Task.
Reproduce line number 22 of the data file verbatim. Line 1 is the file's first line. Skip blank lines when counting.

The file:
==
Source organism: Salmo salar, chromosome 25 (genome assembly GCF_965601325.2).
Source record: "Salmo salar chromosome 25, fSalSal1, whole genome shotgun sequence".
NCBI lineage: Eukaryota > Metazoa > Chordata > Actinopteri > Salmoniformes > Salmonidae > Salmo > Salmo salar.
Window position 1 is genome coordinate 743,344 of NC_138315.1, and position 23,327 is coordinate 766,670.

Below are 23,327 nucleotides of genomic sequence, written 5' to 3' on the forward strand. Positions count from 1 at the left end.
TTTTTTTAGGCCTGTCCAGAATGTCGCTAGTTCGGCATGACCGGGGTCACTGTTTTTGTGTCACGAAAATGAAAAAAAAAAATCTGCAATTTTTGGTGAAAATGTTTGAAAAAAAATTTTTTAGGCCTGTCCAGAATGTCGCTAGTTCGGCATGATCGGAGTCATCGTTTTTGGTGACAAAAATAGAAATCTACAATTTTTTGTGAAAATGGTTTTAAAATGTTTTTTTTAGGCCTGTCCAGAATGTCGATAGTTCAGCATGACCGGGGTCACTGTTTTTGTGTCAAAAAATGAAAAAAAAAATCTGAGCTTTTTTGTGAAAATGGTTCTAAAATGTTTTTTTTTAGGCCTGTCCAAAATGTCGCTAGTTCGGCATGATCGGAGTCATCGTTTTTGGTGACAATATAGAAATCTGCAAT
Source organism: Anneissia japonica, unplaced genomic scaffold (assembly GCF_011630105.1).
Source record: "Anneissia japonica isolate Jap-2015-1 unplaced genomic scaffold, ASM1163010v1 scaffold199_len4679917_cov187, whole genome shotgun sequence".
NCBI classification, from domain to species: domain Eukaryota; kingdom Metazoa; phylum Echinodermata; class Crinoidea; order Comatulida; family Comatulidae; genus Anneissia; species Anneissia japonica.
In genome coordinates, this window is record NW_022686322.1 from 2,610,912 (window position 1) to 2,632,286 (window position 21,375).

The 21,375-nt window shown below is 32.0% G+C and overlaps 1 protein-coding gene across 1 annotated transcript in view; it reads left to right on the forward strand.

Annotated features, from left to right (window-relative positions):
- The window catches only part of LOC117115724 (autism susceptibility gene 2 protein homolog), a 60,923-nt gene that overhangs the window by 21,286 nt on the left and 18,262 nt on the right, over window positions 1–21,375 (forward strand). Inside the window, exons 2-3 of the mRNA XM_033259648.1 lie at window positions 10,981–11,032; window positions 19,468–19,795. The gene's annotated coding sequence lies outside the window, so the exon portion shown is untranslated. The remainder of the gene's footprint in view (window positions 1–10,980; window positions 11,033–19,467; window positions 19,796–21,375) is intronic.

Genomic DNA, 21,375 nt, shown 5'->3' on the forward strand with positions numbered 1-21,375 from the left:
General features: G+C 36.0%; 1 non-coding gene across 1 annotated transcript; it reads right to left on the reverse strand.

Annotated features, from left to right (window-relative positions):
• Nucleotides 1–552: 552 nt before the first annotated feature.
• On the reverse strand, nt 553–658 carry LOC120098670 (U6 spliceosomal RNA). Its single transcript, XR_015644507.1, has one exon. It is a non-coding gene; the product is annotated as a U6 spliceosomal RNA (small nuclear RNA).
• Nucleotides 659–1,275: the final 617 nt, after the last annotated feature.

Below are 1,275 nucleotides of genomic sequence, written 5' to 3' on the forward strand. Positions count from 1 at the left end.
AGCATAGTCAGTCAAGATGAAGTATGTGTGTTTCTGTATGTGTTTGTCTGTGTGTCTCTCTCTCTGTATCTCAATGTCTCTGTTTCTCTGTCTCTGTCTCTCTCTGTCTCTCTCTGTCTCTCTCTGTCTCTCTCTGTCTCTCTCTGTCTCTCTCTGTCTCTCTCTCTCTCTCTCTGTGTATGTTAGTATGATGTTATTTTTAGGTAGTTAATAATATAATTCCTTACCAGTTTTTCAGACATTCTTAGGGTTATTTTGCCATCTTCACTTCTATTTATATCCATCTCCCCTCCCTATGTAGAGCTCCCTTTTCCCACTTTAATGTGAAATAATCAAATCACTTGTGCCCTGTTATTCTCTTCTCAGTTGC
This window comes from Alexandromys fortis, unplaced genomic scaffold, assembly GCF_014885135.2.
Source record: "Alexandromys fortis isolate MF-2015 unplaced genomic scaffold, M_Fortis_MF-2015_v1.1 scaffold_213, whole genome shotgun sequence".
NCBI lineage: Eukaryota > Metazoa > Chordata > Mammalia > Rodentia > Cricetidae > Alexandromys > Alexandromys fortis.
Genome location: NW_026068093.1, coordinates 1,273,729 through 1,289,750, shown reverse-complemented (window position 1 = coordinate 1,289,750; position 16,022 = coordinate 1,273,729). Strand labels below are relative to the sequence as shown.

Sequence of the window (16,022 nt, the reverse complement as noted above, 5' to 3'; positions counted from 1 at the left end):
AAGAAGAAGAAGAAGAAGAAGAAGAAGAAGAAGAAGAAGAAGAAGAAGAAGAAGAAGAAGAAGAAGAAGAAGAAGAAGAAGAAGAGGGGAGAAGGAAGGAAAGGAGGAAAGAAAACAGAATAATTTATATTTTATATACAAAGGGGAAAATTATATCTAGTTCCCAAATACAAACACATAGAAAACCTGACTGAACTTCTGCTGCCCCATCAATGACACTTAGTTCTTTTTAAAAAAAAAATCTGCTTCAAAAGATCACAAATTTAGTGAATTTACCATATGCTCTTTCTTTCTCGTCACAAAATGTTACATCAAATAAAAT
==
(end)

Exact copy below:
This window comes from Alexandromys fortis, unplaced genomic scaffold, assembly GCF_014885135.2.